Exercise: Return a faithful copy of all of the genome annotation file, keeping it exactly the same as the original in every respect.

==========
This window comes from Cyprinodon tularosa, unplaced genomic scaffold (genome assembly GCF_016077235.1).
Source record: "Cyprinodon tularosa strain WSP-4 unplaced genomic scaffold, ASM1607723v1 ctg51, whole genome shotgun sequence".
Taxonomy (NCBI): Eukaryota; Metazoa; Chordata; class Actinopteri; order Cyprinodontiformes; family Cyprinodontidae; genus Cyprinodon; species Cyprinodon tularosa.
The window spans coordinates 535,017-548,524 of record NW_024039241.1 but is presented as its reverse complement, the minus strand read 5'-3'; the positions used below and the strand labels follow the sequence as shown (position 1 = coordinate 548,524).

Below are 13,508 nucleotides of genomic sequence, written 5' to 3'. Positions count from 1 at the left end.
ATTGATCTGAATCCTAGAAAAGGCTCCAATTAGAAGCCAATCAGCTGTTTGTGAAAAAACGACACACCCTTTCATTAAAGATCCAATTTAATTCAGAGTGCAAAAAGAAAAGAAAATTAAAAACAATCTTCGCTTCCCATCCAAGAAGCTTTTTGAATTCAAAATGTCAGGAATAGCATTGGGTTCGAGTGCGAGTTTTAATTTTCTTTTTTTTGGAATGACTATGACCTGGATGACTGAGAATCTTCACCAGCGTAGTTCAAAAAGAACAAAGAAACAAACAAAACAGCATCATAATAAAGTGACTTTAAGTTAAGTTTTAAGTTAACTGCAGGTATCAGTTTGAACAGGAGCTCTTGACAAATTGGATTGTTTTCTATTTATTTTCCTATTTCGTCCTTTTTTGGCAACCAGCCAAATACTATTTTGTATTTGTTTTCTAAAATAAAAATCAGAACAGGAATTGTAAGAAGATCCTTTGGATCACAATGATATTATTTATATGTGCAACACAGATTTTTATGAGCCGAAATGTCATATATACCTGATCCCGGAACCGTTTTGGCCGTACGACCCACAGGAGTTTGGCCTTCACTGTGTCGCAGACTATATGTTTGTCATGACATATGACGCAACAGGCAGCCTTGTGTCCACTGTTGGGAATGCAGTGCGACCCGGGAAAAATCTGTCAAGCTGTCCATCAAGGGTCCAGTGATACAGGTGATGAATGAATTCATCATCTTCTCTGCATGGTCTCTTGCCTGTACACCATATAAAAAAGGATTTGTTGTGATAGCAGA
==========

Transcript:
This window comes from Cyprinodon tularosa, unplaced genomic scaffold (genome assembly GCF_016077235.1).
Source record: "Cyprinodon tularosa strain WSP-4 unplaced genomic scaffold, ASM1607723v1 ctg51, whole genome shotgun sequence".
Taxonomy (NCBI): Eukaryota; Metazoa; Chordata; class Actinopteri; order Cyprinodontiformes; family Cyprinodontidae; genus Cyprinodon; species Cyprinodon tularosa.
The window spans coordinates 535,017-548,524 of record NW_024039241.1 but is presented as its reverse complement, the minus strand read 5'-3'; the positions used below and the strand labels follow the sequence as shown (position 1 = coordinate 548,524).

Below are 13,508 nucleotides of genomic sequence, written 5' to 3'. Positions count from 1 at the left end.
ATTGATCTGAATCCTAGAAAAGGCTCCAATTAGAAGCCAATCAGCTGTTTGTGAAAAAACGACACACCCTTTCATTAAAGATCCAATTTAATTCAGAGTGCAAAAAGAAAAGAAAATTAAAAACAATCTTCGCTTCCCATCCAAGAAGCTTTTTGAATTCAAAATGTCAGGAATAGCATTGGGTTCGAGTGCGAGTTTTAATTTTCTTTTTTTTGGAATGACTATGACCTGGATGACTGAGAATCTTCACCAGCGTAGTTCAAAAAGAACAAAGAAACAAACAAAACAGCATCATAATAAAGTGACTTTAAGTTAAGTTTTAAGTTAACTGCAGGTATCAGTTTGAACAGGAGCTCTTGACAAATTGGATTGTTTTCTATTTATTTTCCTATTTCGTCCTTTTTTGGCAACCAGCCAAATACTATTTTGTATTTGTTTTCTAAAATAAAAATCAGAACAGGAATTGTAAGAAGATCCTTTGGATCACAATGATATTATTTATATGTGCAACACAGATTTTTATGAGCCGAAATGTCATATATACCTGATCCCGGAACCGTTTTGGCCGTACGACCCACAGGAGTTTGGCCTTCACTGTGTCGCAGACTATATGTTTGTCATGACATATGACGCAACAGGCAGCCTTGTGTCCACTGTTGGGAATGCAGTGCGACCCGGGAAAAATCTGTCAAGCTGTCCATCAAGGGTCCAGTGATACAGGTGATGAATGAATTCATCATCTTCTCTGCATGGTCTCTTGCCTGTACACCATATAAAAAAGGATTTGTTGTGATAGCAGA